The concept of race is a relatively new and spurred around this country’s founding, thanks to European imperialism. In America, race was used to create a power structure and to justify chattel slavery and the extermination of Native Americans. Considering this, it is no question as to why many people advocate for a post-racial society of colorblindness - especially when considering “race” does not exist scientifically.
In George W. Gill’s experience, minority students “almost invariably have been the strongest supporters of a ‘racial perspective.’” Although discussing racial biology could plausibly promote racism, it is better to combat the already present racism by openly discussing it even though our society has racial structures already built into its foundation.
Discounting race even though it has shaped how people view themselves not only runs the risk of promoting the dominant culture as one of the entire population but also suppresses important narratives of oppression due to the fact that there is no way to combat the racism that has always been present in America if everyone claims to no longer “see race.”
Race has inarguably played a vital role in the founding (and maintaining) of America. Because of this, many people define themselves by racial means though the terminology is baseless according to science. As many African-American children grow, they are faced with the task of figuring out what it means to be “black” at the contact stage of their racial awareness while many white children at the same stage are not considering the meaning behind being “white.” According to psychologist Beverly Daniel Tatum, during the contact stage of white development, many would describe themselves as “just normal”. The contact stage is best described as obliviousness and the privileges associated with being white are taken for granted.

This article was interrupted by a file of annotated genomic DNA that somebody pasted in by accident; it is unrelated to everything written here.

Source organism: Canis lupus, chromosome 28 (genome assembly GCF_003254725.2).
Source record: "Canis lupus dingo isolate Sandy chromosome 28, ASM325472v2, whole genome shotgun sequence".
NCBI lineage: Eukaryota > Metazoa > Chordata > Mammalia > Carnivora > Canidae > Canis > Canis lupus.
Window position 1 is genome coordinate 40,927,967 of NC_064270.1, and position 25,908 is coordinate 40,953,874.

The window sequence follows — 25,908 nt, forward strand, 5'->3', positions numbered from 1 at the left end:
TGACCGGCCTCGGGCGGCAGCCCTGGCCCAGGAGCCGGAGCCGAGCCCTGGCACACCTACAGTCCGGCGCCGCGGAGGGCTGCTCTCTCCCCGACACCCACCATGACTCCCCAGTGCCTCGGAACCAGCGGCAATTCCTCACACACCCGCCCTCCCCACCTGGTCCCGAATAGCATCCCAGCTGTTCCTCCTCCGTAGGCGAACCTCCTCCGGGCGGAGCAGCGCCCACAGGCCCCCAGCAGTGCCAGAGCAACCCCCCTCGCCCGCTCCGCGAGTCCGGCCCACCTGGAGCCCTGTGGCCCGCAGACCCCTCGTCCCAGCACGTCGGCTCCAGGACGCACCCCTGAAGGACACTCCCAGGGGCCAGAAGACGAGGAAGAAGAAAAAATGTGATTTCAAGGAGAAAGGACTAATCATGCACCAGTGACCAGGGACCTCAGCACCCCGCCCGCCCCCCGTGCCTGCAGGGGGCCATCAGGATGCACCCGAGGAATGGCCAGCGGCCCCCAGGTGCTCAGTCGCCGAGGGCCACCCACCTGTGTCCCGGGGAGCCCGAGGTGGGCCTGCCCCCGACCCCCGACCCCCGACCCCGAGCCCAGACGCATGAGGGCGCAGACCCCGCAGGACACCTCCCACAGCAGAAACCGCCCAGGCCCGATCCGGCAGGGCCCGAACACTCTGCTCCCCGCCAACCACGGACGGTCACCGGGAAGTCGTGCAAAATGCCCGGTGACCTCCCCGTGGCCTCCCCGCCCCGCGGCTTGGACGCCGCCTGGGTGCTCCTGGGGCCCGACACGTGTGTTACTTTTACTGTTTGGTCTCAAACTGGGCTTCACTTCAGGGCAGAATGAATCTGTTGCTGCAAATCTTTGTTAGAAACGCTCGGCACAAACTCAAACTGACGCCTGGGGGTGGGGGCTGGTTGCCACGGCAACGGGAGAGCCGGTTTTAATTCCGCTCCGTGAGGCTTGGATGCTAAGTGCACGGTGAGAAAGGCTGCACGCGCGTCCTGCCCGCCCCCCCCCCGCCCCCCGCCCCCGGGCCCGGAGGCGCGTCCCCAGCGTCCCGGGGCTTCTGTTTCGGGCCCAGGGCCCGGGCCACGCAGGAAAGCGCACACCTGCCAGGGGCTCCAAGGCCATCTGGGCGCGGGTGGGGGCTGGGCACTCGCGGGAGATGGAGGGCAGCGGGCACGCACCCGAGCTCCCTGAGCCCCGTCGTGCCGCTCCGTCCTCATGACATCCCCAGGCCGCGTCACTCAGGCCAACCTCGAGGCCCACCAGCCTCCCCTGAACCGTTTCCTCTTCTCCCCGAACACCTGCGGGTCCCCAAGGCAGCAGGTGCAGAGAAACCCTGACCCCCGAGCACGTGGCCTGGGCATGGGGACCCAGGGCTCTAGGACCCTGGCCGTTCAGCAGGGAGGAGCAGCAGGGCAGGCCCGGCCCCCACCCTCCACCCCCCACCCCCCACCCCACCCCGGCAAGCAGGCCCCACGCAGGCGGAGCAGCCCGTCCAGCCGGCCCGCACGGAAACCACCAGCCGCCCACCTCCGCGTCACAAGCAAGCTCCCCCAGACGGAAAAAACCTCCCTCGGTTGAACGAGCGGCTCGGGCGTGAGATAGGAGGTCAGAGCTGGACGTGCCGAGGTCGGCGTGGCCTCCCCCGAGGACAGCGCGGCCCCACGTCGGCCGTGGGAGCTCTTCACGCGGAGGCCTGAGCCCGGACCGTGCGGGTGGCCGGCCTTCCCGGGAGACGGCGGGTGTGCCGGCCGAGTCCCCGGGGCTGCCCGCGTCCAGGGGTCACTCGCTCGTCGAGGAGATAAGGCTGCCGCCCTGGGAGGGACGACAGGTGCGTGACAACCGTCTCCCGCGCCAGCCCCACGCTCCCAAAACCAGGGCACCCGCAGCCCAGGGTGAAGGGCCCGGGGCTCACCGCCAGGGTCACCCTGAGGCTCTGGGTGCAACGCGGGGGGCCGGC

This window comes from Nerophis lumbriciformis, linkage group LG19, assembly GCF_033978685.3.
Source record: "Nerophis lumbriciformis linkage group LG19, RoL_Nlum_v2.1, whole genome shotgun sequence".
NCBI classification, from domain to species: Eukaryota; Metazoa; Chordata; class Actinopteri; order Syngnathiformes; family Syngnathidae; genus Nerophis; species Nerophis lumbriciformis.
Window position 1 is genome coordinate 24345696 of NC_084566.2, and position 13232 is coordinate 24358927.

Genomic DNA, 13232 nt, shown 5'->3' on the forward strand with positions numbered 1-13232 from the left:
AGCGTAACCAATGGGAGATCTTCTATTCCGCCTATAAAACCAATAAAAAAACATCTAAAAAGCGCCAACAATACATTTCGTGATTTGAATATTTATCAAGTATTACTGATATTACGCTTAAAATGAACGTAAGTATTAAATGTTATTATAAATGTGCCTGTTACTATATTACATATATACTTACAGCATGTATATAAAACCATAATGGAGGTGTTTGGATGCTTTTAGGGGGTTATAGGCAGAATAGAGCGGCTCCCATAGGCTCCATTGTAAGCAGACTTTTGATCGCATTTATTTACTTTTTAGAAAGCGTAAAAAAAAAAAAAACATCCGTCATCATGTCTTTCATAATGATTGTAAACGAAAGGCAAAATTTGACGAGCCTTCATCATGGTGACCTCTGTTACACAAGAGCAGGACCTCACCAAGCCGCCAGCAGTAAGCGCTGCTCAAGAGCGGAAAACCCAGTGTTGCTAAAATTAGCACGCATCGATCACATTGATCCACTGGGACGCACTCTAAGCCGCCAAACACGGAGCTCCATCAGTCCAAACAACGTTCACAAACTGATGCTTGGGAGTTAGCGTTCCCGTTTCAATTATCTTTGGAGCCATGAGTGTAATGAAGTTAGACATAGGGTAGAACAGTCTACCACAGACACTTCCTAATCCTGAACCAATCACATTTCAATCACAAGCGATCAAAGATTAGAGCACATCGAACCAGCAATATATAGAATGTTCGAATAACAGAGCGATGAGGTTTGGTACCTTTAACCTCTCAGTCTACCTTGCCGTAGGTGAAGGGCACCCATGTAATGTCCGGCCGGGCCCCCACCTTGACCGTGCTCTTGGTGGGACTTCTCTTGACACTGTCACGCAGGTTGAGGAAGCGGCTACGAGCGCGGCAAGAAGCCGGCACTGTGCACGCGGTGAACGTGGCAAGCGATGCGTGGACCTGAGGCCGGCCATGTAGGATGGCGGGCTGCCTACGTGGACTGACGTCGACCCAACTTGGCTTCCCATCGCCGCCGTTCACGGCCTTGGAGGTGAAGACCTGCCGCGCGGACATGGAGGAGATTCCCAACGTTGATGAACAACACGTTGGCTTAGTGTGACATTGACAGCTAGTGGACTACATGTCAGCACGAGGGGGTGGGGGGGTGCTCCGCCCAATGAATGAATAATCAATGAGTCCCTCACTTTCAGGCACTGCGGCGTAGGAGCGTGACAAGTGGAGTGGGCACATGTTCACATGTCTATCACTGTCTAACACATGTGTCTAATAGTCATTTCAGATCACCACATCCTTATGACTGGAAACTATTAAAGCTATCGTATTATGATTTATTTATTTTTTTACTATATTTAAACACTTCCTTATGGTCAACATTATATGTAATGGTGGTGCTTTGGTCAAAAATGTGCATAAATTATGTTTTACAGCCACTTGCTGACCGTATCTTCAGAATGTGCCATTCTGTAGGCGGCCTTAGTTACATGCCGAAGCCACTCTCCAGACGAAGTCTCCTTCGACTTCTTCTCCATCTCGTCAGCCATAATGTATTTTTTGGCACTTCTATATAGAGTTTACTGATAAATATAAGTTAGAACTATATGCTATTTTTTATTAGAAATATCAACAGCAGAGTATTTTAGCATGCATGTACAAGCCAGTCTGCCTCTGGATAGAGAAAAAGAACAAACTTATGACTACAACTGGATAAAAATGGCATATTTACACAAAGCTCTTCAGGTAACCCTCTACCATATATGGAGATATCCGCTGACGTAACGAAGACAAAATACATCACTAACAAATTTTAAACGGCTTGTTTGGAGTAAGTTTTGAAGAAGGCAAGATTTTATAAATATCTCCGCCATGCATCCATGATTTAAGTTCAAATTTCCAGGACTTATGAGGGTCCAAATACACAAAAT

Though it is known that children as young as three notice racial differences, race is still a very taboo topic. This too is a developed phenomenon that is problematic and leads to the toxicity that is the colorblind ideology. Imagine the following scenario: A White child in a public place points to a dark-skinned African-American child and says loudly, "Why is his skin brown?" The embarrassed parent quickly responds, "Sh! Don't say that." White children quickly become
aware that their questions about race raise adult anxiety, and as a result, they learn not to ask the questions.
I think it is important to decriminalize, destigmatize, and deconstruct ideas surrounding race while making sure to be sensitive to the damage that the system of race in America has already caused. Americans should look towards multicultural ideals that embrace open conversation and celebration of racial and ethnic differences. The idea of colorblindness has helped make race into a taboo topic and if people are afraid to openly discuss it, people cannot openly fix it.